Read this article in:
10 December, 2020Increasing industrial accidents, health and safety risks, lack of relevant information, precarious work, digitalisation in production and building union networks were some of the key issues discussed at the South Asia chemical and pharmaceutical unions meeting on 27 November.
South Asia chemical and pharmaceutical workers were on the forefront, facing major challenges as companies ramped up production of materials to control the pandemic. Despite efforts to prevent the spread of infection at the workplace, maintaining physical distancing remains a major challenge.
During the Covid-19 lockdown, frequent accidents and near-accidents, excessive working hours, deployment of precarious workers in key functions and environmental impacts were major concerns.
Unions underlined the urgent need to improve safety training, increase information, stop precarious work, set up health and safety committees, and to take action against attacks on workers’ rights.
Participants decided to take union action to improve information on materials handled by workers and their effects, both physical and on the environment, as well as to campaign for workers’ rights to know about the risks, participate in safety programmes, and refuse unsafe work.
Few women in the sector are unionized. Women mostly work as managers or on fixed-term contracts. The meeting agreed on the need to create an environment for equal opportunities and to bring more women workers into the sector and into the unions.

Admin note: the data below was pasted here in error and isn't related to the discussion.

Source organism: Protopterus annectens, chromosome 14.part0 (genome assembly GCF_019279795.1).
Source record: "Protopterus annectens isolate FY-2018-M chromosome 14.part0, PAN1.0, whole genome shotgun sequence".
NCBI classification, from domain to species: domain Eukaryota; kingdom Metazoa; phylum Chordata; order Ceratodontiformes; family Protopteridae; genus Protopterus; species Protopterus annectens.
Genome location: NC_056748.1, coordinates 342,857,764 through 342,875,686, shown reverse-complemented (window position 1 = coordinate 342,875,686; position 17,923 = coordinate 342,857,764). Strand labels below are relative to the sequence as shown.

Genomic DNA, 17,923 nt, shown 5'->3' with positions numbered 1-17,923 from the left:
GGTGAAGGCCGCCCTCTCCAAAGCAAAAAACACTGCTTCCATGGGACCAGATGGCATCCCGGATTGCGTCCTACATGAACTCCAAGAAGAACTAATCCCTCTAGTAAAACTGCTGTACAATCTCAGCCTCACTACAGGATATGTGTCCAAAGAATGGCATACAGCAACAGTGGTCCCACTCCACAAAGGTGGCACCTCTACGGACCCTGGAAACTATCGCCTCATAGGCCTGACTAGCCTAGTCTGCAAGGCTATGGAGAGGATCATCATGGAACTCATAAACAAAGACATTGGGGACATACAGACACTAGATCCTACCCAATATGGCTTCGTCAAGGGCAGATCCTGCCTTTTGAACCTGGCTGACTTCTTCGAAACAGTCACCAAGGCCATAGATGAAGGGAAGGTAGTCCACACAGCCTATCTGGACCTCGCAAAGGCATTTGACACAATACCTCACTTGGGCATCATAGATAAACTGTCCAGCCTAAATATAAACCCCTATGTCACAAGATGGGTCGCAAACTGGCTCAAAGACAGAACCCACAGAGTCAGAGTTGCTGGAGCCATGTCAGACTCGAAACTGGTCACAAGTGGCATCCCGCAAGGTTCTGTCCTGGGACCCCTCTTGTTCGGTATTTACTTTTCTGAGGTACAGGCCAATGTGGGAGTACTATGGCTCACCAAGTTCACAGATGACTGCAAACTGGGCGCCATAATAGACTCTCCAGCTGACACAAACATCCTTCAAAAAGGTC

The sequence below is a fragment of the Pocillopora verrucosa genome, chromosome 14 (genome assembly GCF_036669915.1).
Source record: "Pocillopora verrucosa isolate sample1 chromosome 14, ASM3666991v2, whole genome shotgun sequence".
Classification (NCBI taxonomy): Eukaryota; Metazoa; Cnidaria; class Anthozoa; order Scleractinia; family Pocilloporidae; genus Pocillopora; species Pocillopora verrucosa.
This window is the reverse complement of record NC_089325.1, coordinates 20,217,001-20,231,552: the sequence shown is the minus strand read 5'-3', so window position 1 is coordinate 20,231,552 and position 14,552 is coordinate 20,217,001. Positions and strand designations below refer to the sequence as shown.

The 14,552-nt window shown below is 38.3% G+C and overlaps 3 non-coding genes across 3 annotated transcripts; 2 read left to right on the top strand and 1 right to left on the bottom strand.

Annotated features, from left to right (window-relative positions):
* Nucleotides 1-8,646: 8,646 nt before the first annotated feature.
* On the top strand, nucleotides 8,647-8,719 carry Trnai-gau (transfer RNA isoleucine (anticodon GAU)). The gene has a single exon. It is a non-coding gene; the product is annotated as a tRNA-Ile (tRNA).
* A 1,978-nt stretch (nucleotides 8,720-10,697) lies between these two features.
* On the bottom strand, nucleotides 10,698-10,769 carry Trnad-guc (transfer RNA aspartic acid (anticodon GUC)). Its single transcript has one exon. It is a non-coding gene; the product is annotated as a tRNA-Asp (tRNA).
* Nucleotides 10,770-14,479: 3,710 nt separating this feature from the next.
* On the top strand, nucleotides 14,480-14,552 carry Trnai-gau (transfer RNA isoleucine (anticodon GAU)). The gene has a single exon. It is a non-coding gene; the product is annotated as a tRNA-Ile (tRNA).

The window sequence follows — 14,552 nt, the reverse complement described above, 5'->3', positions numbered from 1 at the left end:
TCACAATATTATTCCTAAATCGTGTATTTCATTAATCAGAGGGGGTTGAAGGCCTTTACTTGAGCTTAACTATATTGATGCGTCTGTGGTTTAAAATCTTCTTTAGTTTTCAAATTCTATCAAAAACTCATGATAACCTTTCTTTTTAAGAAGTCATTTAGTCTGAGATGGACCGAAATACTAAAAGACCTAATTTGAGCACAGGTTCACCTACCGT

Apoorva Kaiwar, IndustriALL South Asia regional secretary, said:
“We are seeing increased attacks on workers’ rights during the pandemic. In the chemical and pharmaceutical sector, a strong South Asia regional union network is necessary to share information, develop joint actions to address the health and safety crisis, the job losses and the rampant increase in precarious employment. We are looking forward to strengthen this network, to communicate and to raise our voices."
Tom Grinter, IndustriALL chemicals and pharmaceuticals director, said:
"South Asia is a strategically important region for chemical and pharmaceutical industries. It is important to establish strong national as well as regional networks with the objective to address workers’ concerns and to establish social dialogue with employers and governments."